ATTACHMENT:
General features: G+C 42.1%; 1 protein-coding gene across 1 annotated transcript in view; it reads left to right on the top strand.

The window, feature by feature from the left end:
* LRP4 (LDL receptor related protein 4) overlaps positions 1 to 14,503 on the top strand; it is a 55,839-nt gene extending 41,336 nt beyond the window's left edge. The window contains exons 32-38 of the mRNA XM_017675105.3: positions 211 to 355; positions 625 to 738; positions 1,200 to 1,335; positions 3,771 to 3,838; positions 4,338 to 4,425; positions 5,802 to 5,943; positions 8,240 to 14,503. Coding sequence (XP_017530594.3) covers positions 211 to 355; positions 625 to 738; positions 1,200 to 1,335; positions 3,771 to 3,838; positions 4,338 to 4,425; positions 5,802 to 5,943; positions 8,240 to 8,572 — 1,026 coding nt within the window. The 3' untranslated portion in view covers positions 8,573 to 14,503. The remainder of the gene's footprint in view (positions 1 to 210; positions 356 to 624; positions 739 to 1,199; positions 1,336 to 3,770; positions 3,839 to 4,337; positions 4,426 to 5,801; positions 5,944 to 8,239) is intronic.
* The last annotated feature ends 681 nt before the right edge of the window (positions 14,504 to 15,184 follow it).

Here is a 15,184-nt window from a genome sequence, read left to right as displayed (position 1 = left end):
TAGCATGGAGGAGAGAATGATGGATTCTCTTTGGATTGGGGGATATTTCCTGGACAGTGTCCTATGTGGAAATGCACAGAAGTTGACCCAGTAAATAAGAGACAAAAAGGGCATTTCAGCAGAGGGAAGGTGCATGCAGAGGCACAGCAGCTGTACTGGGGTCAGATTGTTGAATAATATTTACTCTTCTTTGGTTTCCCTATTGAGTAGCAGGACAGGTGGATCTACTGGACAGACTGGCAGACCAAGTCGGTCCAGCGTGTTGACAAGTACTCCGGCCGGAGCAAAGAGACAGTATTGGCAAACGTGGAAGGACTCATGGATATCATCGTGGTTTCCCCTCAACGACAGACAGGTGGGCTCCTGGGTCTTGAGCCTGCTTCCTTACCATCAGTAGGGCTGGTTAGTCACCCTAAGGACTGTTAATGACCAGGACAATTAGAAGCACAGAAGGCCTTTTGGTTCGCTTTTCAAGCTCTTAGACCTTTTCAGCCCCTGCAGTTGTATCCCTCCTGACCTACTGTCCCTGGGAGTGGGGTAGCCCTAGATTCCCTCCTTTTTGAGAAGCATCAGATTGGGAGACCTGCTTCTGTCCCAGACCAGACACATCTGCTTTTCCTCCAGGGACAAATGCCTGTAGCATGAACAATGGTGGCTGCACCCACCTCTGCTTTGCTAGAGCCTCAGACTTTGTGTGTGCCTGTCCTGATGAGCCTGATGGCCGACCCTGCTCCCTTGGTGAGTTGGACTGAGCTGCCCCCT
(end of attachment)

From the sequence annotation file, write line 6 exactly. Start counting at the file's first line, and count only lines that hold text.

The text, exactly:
TAGCATGGAGGAGAGAATGATGGATTCTCTTTGGATTGGGGGATATTTCCTGGACAGTGTCCTATGTGGAAATGCACAGAAGTTGACCCAGTAAATAAGAGACAAAAAGGGCATTTCAGCAGAGGGAAGGTGCATGCAGAGGCACAGCAGCTGTACTGGGGTCAGATTGTTGAATAATATTTACTCTTCTTTGGTTTCCCTATTGAGTAGCAGGACAGGTGGATCTACTGGACAGACTGGCAGACCAAGTCGGTCCAGCGTGTTGACAAGTACTCCGGCCGGAGCAAAGAGACAGTATTGGCAAACGTGGAAGGACTCATGGATATCATCGTGGTTTCCCCTCAACGACAGACAGGTGGGCTCCTGGGTCTTGAGCCTGCTTCCTTACCATCAGTAGGGCTGGTTAGTCACCCTAAGGACTGTTAATGACCAGGACAATTAGAAGCACAGAAGGCCTTTTGGTTCGCTTTTCAAGCTCTTAGACCTTTTCAGCCCCTGCAGTTGTATCCCTCCTGACCTACTGTCCCTGGGAGTGGGGTAGCCCTAGATTCCCTCCTTTTTGAGAAGCATCAGATTGGGAGACCTGCTTCTGTCCCAGACCAGACACATCTGCTTTTCCTCCAGGGACAAATGCCTGTAGCATGAACAATGGTGGCTGCACCCACCTCTGCTTTGCTAGAGCCTCAGACTTTGTGTGTGCCTGTCCTGATGAGCCTGATGGCCGACCCTGCTCCCTTGGTGAGTTGGACTGAGCTGCCCCCT